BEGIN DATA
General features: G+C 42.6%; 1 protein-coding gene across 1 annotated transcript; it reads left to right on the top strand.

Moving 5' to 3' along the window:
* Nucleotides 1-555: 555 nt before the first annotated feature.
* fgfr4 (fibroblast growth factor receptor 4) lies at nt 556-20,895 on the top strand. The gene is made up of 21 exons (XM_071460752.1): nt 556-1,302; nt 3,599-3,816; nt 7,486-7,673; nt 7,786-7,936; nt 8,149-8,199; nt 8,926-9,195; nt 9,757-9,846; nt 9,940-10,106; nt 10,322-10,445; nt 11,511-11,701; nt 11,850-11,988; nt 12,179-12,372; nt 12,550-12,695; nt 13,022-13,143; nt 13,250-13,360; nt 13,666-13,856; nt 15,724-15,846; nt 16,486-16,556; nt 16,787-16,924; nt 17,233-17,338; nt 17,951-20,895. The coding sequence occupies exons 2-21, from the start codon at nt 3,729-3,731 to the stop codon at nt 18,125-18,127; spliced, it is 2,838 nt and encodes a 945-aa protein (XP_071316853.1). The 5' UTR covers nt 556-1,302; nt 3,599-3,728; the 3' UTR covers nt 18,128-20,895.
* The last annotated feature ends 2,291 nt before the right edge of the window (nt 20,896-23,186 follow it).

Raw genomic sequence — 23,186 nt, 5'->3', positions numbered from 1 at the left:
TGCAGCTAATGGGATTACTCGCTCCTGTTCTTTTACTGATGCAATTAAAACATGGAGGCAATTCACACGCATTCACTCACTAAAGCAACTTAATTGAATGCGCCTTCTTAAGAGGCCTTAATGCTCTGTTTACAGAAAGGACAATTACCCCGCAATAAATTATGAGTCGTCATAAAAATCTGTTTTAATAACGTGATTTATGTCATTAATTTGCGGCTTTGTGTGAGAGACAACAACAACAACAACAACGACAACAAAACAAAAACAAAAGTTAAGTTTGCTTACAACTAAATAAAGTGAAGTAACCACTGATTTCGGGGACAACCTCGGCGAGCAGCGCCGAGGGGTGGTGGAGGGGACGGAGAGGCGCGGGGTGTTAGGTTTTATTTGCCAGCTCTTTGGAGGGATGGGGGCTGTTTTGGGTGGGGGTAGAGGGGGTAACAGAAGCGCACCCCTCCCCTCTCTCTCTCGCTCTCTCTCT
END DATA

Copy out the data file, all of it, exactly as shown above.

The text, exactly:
General features: G+C 42.6%; 1 protein-coding gene across 1 annotated transcript; it reads left to right on the top strand.

Moving 5' to 3' along the window:
* Nucleotides 1-555: 555 nt before the first annotated feature.
* fgfr4 (fibroblast growth factor receptor 4) lies at nt 556-20,895 on the top strand. The gene is made up of 21 exons (XM_071460752.1): nt 556-1,302; nt 3,599-3,816; nt 7,486-7,673; nt 7,786-7,936; nt 8,149-8,199; nt 8,926-9,195; nt 9,757-9,846; nt 9,940-10,106; nt 10,322-10,445; nt 11,511-11,701; nt 11,850-11,988; nt 12,179-12,372; nt 12,550-12,695; nt 13,022-13,143; nt 13,250-13,360; nt 13,666-13,856; nt 15,724-15,846; nt 16,486-16,556; nt 16,787-16,924; nt 17,233-17,338; nt 17,951-20,895. The coding sequence occupies exons 2-21, from the start codon at nt 3,729-3,731 to the stop codon at nt 18,125-18,127; spliced, it is 2,838 nt and encodes a 945-aa protein (XP_071316853.1). The 5' UTR covers nt 556-1,302; nt 3,599-3,728; the 3' UTR covers nt 18,128-20,895.
* The last annotated feature ends 2,291 nt before the right edge of the window (nt 20,896-23,186 follow it).

Raw genomic sequence — 23,186 nt, 5'->3', positions numbered from 1 at the left:
TGCAGCTAATGGGATTACTCGCTCCTGTTCTTTTACTGATGCAATTAAAACATGGAGGCAATTCACACGCATTCACTCACTAAAGCAACTTAATTGAATGCGCCTTCTTAAGAGGCCTTAATGCTCTGTTTACAGAAAGGACAATTACCCCGCAATAAATTATGAGTCGTCATAAAAATCTGTTTTAATAACGTGATTTATGTCATTAATTTGCGGCTTTGTGTGAGAGACAACAACAACAACAACAACGACAACAAAACAAAAACAAAAGTTAAGTTTGCTTACAACTAAATAAAGTGAAGTAACCACTGATTTCGGGGACAACCTCGGCGAGCAGCGCCGAGGGGTGGTGGAGGGGACGGAGAGGCGCGGGGTGTTAGGTTTTATTTGCCAGCTCTTTGGAGGGATGGGGGCTGTTTTGGGTGGGGGTAGAGGGGGTAACAGAAGCGCACCCCTCCCCTCTCTCTCTCGCTCTCTCTCT